China renewed its restrictions on the computing process known as cryptocurrency “mining” in June, with authorities in Sichuan province closing down numerous sites.

In the US, Boston Federal Reserve’s president Eric Rosengren said stablecoin Tether was one of the “financial stability challenges” it is watching. And the UK’s Financial Conduct Authority banned crypto exchange Binance from operating in the country.

UBS’s note added: “Crypto trading practices, such as extending 50X or 100X leverage, appear fundamentally at odds with mainstream finance regulation.”

The Swiss bank’s concern about cryptocurrencies is shared by many other lenders. Goldman Sachs analysts in May said bitcoin is “not a suitable investment” and listed concerns about its volatility and lack of cash flow.

However, Wall Street is divided on cryptocurrencies – as are banks themselves. Goldman Sachs, for example, relaunched its crypto trading desk this year to take advantage of the crypto boom, in spite of its reservations.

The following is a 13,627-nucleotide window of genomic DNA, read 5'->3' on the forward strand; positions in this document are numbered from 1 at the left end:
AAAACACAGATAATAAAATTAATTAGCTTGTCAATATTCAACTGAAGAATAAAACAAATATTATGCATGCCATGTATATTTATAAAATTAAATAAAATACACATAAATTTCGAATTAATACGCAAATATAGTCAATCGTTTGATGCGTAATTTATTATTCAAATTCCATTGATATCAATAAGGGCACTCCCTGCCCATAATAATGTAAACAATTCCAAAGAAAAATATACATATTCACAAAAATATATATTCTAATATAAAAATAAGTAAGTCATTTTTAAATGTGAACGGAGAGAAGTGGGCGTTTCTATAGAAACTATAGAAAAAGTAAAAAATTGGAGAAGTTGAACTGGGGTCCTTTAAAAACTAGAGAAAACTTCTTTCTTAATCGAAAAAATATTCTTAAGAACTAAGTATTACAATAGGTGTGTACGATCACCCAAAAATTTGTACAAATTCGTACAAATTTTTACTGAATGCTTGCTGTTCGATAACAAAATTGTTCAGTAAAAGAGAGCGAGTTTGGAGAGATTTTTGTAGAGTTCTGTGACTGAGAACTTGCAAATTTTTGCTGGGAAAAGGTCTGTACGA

UBS said in its note: “While we can’t rule out future price gains in cryptos, we see this as a speculative market that poses significant risks to professional investors.”

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Tighter regulation will boost cryptocurrencies by tackling ‘unholy’ activity, a finance law professor says

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Regulators are paying close attention to the crypto world.

  • Regulation will boost crypto by weeding out “unholy” criminal activity, a law professor has said.
  • Emilios Avgouleas said tougher rules may be bad for crypto prices in the short run, however.